Under the Wallpaper. Exhibition by Grigory Lysak
Erarta Museum is proud to present the exhibition “Under the Wallpaper” by Grigory Lysak. It reveals an intricate combination of different painting styles, everyday life and information noise of the 20th century.
- The paintings you can read
- Art in search of lost time
- Monumental works that have overheard "the noise of the century"
Paradoxically, “Under the Wallpaper” art series manages to combine professionalism, aggressive textures and the finest elegiac emotions. Every work unleashes a ghost from the past, created through artistic means alone, but supported by convincing archaeological evidence.
Grigory Lysak, while staying true to the spirit of the times, attempts to solve the major conflict in romanticism: the incompatibility of creative work and everyday existence of a professional. Today the urban life is full of unprecedented enthusiasm, and it makes you believe in the transforming power of beauty.
Where just three decades ago some production was in full swing, today opens a new “creative space”, developing a spirit of a young modern professional who sees his work as a creative act. “Under the Wallpaper” series, born from cultural gentrification, bids farewell to the past.
The paintings resemble abstract expressionism, a long-established cultural phenomenon that to this day remains relevant. The style suggests frenzy and elemental force, but what we find instead are the hints of the sky, the horizon and a coast. The incipient chaos is counterbalanced by the composition. These truly excessive heavily textured artworks aim at immediate emotional reaction. They are made, however, with a cerebral approach of a highly-skilled author. The artist found his subject during the architectural and restoration training when he was working with the stucco decorations of dilapidated mansions and houses. And it was there, at the construction site, that Grigory Lysak succumbed to the vice of urban melancholy and the aestheticization of boredom, the affliction of many successful artists.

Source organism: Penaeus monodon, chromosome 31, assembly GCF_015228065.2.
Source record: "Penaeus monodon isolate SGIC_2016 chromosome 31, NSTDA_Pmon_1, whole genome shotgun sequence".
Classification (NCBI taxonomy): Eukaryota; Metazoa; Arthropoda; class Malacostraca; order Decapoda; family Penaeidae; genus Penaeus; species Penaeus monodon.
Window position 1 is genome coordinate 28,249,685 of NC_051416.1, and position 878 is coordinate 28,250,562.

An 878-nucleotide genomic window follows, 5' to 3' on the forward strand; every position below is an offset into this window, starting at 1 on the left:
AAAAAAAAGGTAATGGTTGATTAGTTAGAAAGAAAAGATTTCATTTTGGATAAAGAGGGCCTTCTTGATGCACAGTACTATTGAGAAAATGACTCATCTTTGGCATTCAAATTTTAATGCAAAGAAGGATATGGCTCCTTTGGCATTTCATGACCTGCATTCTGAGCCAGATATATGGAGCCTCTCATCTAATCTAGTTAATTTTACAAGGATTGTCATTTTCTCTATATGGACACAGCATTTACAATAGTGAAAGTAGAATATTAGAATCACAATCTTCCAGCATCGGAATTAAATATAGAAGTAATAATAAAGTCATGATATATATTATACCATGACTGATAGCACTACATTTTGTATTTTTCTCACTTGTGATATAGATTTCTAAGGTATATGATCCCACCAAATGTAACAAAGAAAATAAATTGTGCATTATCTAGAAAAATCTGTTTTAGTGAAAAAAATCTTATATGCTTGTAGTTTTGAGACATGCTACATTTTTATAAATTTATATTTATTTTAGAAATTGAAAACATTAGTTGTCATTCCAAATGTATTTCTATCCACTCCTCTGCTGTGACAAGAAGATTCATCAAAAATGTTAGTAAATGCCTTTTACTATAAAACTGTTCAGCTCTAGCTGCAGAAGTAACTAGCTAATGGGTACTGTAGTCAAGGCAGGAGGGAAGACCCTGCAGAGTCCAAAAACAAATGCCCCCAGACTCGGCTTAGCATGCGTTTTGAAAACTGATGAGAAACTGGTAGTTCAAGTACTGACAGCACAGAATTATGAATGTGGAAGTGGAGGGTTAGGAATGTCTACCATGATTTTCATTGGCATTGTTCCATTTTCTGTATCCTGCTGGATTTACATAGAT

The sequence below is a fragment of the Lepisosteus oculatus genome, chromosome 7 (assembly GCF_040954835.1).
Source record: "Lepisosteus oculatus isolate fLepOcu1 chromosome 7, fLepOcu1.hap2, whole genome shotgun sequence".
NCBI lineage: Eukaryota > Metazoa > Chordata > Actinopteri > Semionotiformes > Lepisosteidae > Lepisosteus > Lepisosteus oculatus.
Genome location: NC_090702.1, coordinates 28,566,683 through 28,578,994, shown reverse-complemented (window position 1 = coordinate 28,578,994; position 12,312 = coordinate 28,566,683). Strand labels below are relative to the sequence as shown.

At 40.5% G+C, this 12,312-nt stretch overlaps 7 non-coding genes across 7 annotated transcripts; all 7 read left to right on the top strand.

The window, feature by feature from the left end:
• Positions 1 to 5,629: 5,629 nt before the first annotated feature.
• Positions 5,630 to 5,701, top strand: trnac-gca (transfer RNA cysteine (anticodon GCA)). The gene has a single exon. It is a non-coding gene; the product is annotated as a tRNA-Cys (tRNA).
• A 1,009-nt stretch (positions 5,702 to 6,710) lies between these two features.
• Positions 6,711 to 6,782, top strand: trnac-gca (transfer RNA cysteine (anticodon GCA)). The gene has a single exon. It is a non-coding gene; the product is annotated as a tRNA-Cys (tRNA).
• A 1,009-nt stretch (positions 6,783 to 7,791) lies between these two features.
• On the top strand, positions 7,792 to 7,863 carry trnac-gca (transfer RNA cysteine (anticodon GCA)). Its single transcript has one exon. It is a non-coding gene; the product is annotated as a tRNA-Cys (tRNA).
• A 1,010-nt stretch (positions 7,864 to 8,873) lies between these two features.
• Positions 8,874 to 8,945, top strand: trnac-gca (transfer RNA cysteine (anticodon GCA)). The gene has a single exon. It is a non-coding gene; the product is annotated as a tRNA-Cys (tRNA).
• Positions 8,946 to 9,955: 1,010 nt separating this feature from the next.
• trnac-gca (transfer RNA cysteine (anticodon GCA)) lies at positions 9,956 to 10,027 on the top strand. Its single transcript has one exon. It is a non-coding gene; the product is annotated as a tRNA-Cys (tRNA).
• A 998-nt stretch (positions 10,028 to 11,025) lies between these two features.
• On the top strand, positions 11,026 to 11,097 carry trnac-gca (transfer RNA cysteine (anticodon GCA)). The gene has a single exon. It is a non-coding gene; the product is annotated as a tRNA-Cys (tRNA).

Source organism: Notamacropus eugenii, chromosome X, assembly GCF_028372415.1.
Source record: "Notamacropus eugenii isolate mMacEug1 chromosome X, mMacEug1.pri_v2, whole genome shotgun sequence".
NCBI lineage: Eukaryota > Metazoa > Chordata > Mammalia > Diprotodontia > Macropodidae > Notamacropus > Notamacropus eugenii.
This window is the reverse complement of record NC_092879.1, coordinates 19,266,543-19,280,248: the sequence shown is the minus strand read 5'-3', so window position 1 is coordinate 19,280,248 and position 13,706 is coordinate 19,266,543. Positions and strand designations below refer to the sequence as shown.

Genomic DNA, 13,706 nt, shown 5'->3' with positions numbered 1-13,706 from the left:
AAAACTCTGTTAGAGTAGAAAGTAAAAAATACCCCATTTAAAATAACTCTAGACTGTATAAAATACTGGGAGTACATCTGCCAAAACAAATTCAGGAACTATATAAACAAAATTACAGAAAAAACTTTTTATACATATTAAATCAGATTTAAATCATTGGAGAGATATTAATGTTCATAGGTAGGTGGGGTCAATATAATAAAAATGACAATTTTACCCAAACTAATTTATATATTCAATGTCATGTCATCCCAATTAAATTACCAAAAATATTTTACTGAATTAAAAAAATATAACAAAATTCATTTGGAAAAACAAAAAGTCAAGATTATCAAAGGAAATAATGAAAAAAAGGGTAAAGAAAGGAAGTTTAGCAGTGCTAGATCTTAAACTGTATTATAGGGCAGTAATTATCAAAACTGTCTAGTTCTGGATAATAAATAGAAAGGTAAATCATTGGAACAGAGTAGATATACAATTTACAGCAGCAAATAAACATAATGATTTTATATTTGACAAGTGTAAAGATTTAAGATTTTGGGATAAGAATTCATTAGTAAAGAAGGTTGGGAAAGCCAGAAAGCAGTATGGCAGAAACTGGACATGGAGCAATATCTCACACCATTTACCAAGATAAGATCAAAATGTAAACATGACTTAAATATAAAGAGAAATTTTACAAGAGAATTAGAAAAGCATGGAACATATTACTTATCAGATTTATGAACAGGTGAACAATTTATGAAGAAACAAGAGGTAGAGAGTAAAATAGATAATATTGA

Imagine a synthetic silk wallpaper sheet heavily hanging down from the wall, under which you can see the pink patches of Delovoy Petersburg Newspaper dating back to the mid-90s, and then, yellow newspaper from Perestroika era; next come the dark-blue thick pre-Revolutionary wallpaper and illegible faded German and French texts, plaster coat, and finally, brick. The fragment of the wall as a curious art object in itself has inspired Grigory Lysak to recreate its story using the language of the expressive painting. The artist tries to capture the rarest emotions akin to elegiac experience of time through the means usually reserved for strong overpowering feelings. The painting in this case becomes an archaeological section rather than a window into another world. Perhaps it could be considered a mural that celebrates the life of walls where the “depth” is no longer a metaphor. Multilayer texture of Grigory Lysak’s paintings is an information environment where the signs, encoding almost two centuries of the city’s history, dissolve. These paintings make something accidental, irrational and extremely emotional coexist with the structural and carefully calculated.
You can quite literally read the “Under the Wallpaper” series for the impulse to create a certain artwork has come from one or another early XX century newspaper headline that broke through the thick layer of everyday life, or in modern terms, from a “newsmaker”, something which was acutely felt by townspeople 80, 90, 100 or more years ago. Thus, a dramatic piece of visual art is turned into an object of media archaeology, a special field that studies preservation, broadcasting and production of texts. Modern thought sees art history as a nonlinear process, not necessarily leading to the pinnacle of human genius. These works stir up aching curiosity, make you want to learn something about people of the past, who were horrified by the Titanic disaster, survived the winters of Blockade, celebrated the resettlement of their communal apartment and lived to see the major repairs.